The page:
Israel Bayer has dedicated over 15 years of his life to homeless advocacy, a large portion of which was spent at the helm of Portland’s Street Roots as its executive director. But this week Israel stepped down from his position to make way for a new chapter in the history of the publication.
Speaking from the Street Roots’ office, as their dedicated team prepared for his departure, Bayer explained why he chose this moment to hand over the reins. “I’ve been at Street Roots for 15 years and I came to the realization that it was time to take a small break before continuing on with the fight.
“It also helps that the organization is in such a great place at the moment, and being in a position to comfortably bring in fresh, new leadership is a good thing for Street Roots.”
As the paper’s director, Street Roots has gone from strength to strength, and as his time there is coming to an end, he leaves the publication in a vastly improved condition from its early days. “When Street Roots started, we were a scrappy monthly with about 2,000 readers and five vendors. Now, we’re a weekly with a readership of 20,000 that is able to help deliver dignity, respect and an income to people experiencing homelessness, through a quality product.
“I am extremely proud of how we, and the topics we cover, have come to matter. Street Roots has helped change the face of homelessness in the community, by changing public opinion and attitudes towards the issue of homelessness, as well as showcasing myriad stories that have contributed to shaping policy to address it.”
Street Roots, along with over 100 other street papers like it across the globe, is a part of a larger family of like-minded publications helping to empower homeless people.
Bayer is keen to emphasise the importance that being a member of INSP played in Street Roots’ development in his stint as executive director. “We have watched INSP mature, evolve and grow, much like Street Roots. It is inspiring to be a part of a global movement like the street paper network.
“Perhaps most importantly, it helps us put into context the work we do, knowing there are other people out there who are fighting for the same cause and share the same values.
“It also allows us to deliver news to our readers that they wouldn’t be able to find elsewhere.
“There is still growth ahead for all of us, but the future is bright for street papers. The movement is a critical component in creating a more just world.”
Street Roots, along with fellow street paper publications in the U.S., exists in a political period that is, at best, tumultuous for the country.
Bayer points out that the work they do is vital, now more than ever. “Street Roots believes in the idea of maintaining and presenting professional journalism and street papers have never been more important in delivering accurate news to their audiences. We can be a hope for people – a lighthouse in the storm – in these scary, trying times.”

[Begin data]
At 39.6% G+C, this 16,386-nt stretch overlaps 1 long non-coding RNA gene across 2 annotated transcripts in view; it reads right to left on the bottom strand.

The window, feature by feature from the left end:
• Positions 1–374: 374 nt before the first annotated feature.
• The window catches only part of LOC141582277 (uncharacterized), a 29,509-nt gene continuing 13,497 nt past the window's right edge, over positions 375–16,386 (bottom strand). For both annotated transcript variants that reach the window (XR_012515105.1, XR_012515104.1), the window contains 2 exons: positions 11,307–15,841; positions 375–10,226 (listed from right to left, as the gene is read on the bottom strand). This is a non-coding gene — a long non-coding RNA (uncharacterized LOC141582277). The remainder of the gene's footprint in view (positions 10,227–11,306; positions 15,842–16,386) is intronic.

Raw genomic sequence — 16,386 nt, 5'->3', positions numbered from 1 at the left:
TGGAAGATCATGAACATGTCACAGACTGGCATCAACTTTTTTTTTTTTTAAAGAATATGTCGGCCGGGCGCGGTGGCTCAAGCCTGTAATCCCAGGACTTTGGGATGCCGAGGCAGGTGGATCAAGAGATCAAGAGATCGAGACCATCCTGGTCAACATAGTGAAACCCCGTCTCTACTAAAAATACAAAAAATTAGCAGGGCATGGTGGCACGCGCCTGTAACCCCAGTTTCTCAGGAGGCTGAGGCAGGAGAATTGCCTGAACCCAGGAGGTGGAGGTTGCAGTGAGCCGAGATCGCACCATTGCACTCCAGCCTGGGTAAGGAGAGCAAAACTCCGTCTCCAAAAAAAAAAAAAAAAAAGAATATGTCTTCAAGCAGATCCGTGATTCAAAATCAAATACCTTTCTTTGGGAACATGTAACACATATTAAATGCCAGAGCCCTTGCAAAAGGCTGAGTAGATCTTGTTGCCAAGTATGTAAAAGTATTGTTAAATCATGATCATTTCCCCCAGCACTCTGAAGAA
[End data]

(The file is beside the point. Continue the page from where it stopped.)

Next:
Under the stewardship of Bayer, and the editorial direction of executive editor Joanne Zuhl, the Street Roots team has been able to produce a quality paper, week in, week out, as well as get involved in projects that go above and beyond the work of a regular print publication — such as the creation of the Welcome Home coalition to raise money for affordable housing. “We’re a small train that carries a heavy load — always the underdog striving to overachieve.
“Due to the nature of street papers, people always expect less, but we always try to deliver more, and we want people to keep coming back.”
Of course, alongside all this great work, there are facets of life as a street paper director that Bayer is well-placed to advise on. “As street papers, we’re so used to working with less, but you have to have money to fund the revolution. I would urge fellow street papers to not shy away from how they are funded, and to prioritise development and pour focus into fundraising efforts.”
So what now for Street Roots and its departing director?
“The paper is in a very stable place. Our new executive director Kaia Sand is an amazing individual who is already doing amazing work.
“The future is wide open and the group will come together and continue improving. We’re a train humming down the tracks.”
As for Bayer, after a short break, he intends to continue working as an advocate for people living in poverty, while writing a collection of short stories based off his own experiences of poverty, and a children’s book about homelessness in the United States. “I want to engage young people on the plight of the homeless. Anyone born after about 1980 is living in a society where homelessness is woven into the fabric of American life. I hope to capture that and educate and inspire the next generation of advocates.”
It is clear that, despite losing an integral member of their team, Street Roots is moving into the future the best way it can, and Bayer is moving on to new ideas with a connection to street papers firmly in his heart and the desire to be a voice for homeless people instilled in his soul.
His parting words to the street paper network implore those working within it to never give up.
“Given the current political climate, street papers have a very important role in shaping the narrative around homelessness and in maintaining the political will to continue to invest in housing and infrastructure to help people experiencing homelessness.
“We need to be here to make sure our society is not spiralling out of control and being led by madmen.
“We have the ability to rise above all that. Fight on!”
Courtesy of INSP.
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